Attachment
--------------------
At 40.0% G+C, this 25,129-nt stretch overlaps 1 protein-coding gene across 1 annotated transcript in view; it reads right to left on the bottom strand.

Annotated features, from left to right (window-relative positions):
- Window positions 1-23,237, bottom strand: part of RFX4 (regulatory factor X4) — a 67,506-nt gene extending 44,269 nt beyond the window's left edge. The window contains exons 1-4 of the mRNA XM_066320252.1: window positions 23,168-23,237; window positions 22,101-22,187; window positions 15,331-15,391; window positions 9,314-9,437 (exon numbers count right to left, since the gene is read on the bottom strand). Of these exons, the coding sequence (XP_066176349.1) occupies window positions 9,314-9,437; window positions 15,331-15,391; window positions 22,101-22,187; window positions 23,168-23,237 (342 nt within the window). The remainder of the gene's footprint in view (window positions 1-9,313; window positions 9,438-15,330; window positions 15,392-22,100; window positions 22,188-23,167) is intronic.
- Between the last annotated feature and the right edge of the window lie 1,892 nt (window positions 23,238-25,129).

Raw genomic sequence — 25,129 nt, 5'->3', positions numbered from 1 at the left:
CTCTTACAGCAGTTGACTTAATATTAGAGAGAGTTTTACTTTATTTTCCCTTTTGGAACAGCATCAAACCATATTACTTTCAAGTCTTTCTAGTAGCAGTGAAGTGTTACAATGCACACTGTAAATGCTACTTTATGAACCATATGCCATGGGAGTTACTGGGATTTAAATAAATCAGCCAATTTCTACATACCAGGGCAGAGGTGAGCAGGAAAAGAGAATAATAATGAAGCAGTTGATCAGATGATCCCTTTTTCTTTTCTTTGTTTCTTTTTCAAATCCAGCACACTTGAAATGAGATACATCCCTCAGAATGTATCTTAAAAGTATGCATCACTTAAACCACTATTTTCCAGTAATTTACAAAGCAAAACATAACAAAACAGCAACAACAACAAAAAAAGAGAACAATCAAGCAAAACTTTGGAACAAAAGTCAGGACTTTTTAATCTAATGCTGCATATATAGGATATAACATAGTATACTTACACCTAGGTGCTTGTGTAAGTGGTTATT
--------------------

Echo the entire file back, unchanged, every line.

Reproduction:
At 40.0% G+C, this 25,129-nt stretch overlaps 1 protein-coding gene across 1 annotated transcript in view; it reads right to left on the bottom strand.

Annotated features, from left to right (window-relative positions):
- Window positions 1-23,237, bottom strand: part of RFX4 (regulatory factor X4) — a 67,506-nt gene extending 44,269 nt beyond the window's left edge. The window contains exons 1-4 of the mRNA XM_066320252.1: window positions 23,168-23,237; window positions 22,101-22,187; window positions 15,331-15,391; window positions 9,314-9,437 (exon numbers count right to left, since the gene is read on the bottom strand). Of these exons, the coding sequence (XP_066176349.1) occupies window positions 9,314-9,437; window positions 15,331-15,391; window positions 22,101-22,187; window positions 23,168-23,237 (342 nt within the window). The remainder of the gene's footprint in view (window positions 1-9,313; window positions 9,438-15,330; window positions 15,392-22,100; window positions 22,188-23,167) is intronic.
- Between the last annotated feature and the right edge of the window lie 1,892 nt (window positions 23,238-25,129).

Raw genomic sequence — 25,129 nt, 5'->3', positions numbered from 1 at the left:
CTCTTACAGCAGTTGACTTAATATTAGAGAGAGTTTTACTTTATTTTCCCTTTTGGAACAGCATCAAACCATATTACTTTCAAGTCTTTCTAGTAGCAGTGAAGTGTTACAATGCACACTGTAAATGCTACTTTATGAACCATATGCCATGGGAGTTACTGGGATTTAAATAAATCAGCCAATTTCTACATACCAGGGCAGAGGTGAGCAGGAAAAGAGAATAATAATGAAGCAGTTGATCAGATGATCCCTTTTTCTTTTCTTTGTTTCTTTTTCAAATCCAGCACACTTGAAATGAGATACATCCCTCAGAATGTATCTTAAAAGTATGCATCACTTAAACCACTATTTTCCAGTAATTTACAAAGCAAAACATAACAAAACAGCAACAACAACAAAAAAAGAGAACAATCAAGCAAAACTTTGGAACAAAAGTCAGGACTTTTTAATCTAATGCTGCATATATAGGATATAACATAGTATACTTACACCTAGGTGCTTGTGTAAGTGGTTATT